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1 - 5 of 5 results for: HISTORY284

HISTORY 284: The Ottoman Empire: Conquest, Coexistence, and Coffee (HISTORY 384)

( History 284 is an undergraduate course offered for 5 units; History 384 is a graduate course offered for 4-5 units.) The Ottoman Empire ruled the Middle East, North Africa and Eastern Europe from the 15th to the early 20th centuries. How did the Ottoman enterprise appear in the frontier region between Christendom and the Islamic world? How were diverse peoples, religions, and regions integrated under the Ottoman order? Was there an Ottoman Mediterranean and Indian Ocean? How did reform movements in Islamic, Christian and Jewish thinking transform Ottoman societies? Topics include the Ottoman Empire between Europe and Eastern Islamic World; merchants and their markets; elite, urban, rural and nomadic lives; women, family, childhood and sexuality; life, afterlife and dreams; epidemics and natural disasters. Special emphasis will be given to coffee and coffee houses which shaped public life in the Ottoman World since the 16th century. The survey ends with the rise of nationalism, inter-communal violence and the disintegration of the Ottoman world.
Last offered: Winter 2021

HISTORY 284E: Contemporary Muslim Political Thought (HISTORY 384E)

This course aims to provide an intellectual history of contemporary Muslim political thought. It presents post-nineteenth century Muslim contributions to political thought. It is designed as a survey of some major thinkers from the Arab world to Iran and Southeast Asia, from Turkey to North America, who sought to interpret Islam's basic sources and Islamic intellectual legacy. Our readings include primary texts by Tahtawi, Tunisi, Afghani, Rida, Huda Sharawi, Qutb, Shariati, and Mernissi among other prominent figures. We will analyze recurring ideas in this body of thought such as decline, civilization, rationality, ijtihad (Islamic independent reasoning), shura (deliberative decision-making), democracy, secularism, Muslim unity, khilafah (caliphate and vicegerency), freedom, equality, and justice. We will discuss their current significance for the ongoing theoretical debates in Muslim political thought, Muslim intellectual history, and comparative political theory.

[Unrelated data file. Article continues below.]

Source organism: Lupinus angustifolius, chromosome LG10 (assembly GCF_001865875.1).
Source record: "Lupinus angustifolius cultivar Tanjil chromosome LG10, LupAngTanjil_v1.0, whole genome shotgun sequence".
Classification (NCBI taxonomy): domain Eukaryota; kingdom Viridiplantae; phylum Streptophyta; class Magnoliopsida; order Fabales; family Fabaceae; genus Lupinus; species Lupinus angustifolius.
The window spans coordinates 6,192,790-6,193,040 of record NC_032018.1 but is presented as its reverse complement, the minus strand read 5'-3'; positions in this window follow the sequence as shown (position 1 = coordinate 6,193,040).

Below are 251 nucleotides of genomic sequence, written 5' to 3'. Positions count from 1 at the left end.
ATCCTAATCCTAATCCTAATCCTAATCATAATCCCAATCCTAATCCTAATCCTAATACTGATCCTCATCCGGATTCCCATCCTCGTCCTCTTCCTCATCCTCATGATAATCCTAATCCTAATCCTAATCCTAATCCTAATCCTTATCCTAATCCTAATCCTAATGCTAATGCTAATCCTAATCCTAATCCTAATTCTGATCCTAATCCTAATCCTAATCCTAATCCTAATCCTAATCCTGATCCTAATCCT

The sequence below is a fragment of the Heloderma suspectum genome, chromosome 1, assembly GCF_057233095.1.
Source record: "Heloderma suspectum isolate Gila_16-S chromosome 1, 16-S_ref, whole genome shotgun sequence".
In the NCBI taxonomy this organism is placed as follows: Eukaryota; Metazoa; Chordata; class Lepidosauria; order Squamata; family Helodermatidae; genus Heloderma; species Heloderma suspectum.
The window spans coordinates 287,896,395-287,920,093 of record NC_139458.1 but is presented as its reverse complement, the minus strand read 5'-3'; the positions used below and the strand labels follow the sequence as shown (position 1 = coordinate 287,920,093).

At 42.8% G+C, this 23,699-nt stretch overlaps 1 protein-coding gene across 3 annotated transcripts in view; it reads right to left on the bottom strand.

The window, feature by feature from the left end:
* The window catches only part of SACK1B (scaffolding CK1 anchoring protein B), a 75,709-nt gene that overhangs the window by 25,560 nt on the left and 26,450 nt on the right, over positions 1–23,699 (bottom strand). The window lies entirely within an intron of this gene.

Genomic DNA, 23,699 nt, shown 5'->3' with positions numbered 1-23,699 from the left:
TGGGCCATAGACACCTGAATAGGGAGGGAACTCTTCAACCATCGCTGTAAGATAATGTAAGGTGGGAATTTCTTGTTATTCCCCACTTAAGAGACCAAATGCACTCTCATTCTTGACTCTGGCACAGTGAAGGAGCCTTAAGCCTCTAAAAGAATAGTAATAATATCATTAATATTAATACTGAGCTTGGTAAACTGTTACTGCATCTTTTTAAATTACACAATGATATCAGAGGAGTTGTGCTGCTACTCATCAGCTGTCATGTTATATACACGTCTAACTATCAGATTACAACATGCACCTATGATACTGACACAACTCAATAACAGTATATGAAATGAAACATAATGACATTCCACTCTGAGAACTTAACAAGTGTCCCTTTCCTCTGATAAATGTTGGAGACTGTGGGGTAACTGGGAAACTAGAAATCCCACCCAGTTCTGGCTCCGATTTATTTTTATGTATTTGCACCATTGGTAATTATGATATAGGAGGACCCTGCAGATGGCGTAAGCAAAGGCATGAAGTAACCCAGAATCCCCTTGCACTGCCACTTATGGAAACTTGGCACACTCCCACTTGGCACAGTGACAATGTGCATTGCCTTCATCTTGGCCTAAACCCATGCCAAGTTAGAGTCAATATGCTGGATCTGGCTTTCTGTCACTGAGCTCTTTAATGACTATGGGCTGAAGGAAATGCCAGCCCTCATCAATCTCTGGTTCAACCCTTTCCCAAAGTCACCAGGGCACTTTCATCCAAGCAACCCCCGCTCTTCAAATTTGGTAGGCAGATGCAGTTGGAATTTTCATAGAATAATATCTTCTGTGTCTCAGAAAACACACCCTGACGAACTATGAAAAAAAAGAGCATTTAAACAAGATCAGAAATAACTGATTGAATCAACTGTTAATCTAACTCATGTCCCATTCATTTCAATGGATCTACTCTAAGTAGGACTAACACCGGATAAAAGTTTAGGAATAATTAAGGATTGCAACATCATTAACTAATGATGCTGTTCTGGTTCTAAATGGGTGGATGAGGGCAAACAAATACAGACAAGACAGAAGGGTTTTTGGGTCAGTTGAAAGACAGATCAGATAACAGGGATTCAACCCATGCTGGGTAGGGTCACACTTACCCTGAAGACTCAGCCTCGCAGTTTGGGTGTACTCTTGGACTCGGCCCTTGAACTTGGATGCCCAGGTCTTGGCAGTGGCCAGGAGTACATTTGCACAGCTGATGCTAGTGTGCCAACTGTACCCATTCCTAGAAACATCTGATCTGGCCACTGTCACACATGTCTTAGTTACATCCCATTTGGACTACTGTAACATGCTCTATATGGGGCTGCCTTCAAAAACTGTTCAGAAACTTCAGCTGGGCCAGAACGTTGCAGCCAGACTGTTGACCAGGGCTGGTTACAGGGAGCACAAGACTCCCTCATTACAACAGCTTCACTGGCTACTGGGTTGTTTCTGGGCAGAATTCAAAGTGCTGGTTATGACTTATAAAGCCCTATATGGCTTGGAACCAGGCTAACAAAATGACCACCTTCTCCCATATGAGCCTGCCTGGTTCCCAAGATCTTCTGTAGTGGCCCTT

Last offered: Autumn 2019 | UG Reqs: WAY-SI

HISTORY 284F: Empires, Markets and Networks: Early Modern Islamic World Between Europe and China, 1400-1900 (HISTORY 384F)

Focuses on political regimes, transregional connections, economic interactions and sociocultural formations in the early modern Islamic Afro-Eurasia. Topics include complex political-economic systems of the Ottoman, Safavid and Mughal empires and expansion of Turco-Persianate political and literary cultures across the Post-Mongolian Eurasia; experiences of various Muslim, Christian, Jewish and Hindu, as well as urban, rural and nomadic communities and networks under Islamicate political regimes; consolidation of transregional commerce and cultural exchange with the proliferation of networks of merchants, scholars and sufis; new tendencies in knowledge, individual, gender, family, social order, and religion; incorporation of the Islamic world in the global economy; Muslims in the age of revolutions; political and social reforms and consolidation of Muslim internationalism in the age of imperialism.
Last offered: Autumn 2020 | UG Reqs: GER:DB-SocSci

HISTORY 284G: The Neo-Imperial Middle East

This course begins with the withdrawal of the European empires from the Middle East in the wake of World War II and the ascendance of the United States (and to a lesser extent the Soviet Union) in the region. We will follow these superpowers' attempts to build and control spheres of influence in the Middle East throughout the 20th Century and continue on to an examination of the Arab Spring as a response to decades of American-imposed neoliberal policies. The focus will be on two themes: first, what techniques did the US and USSR use to project power in the Middle East, and what (if anything) distinguished them from the practices of European imperialism? Second, how did local actors navigate this environment, either by contesting American/Soviet power or by using it to their advantage?
Last offered: Spring 2022

HISTORY 284K: The "Other" Jews: Sephardim in Muslim-Majority Lands (HISTORY 384K, JEWISHST 284)

This course expands conceptions of Jewish History by focusing on overlooked regions such as North Africa, the Middle East, and the Balkans. Beginning in medieval Al-Andalus, the course follows the Jews of Spain and Portugal to other parts of the world and traces their stories into the 20th century. Topics include the expulsions from Iberia, the formation of a Sephardi identity, encounters between Sephardim and other communities (Muslim, Christian, and Jewish), life in the Ottoman Empire, networks and mobility, gender, colonialism, and the rise of the nation-state paradigm.
Terms: Spr | Units: 5
Instructors: Daniels, J. (PI)
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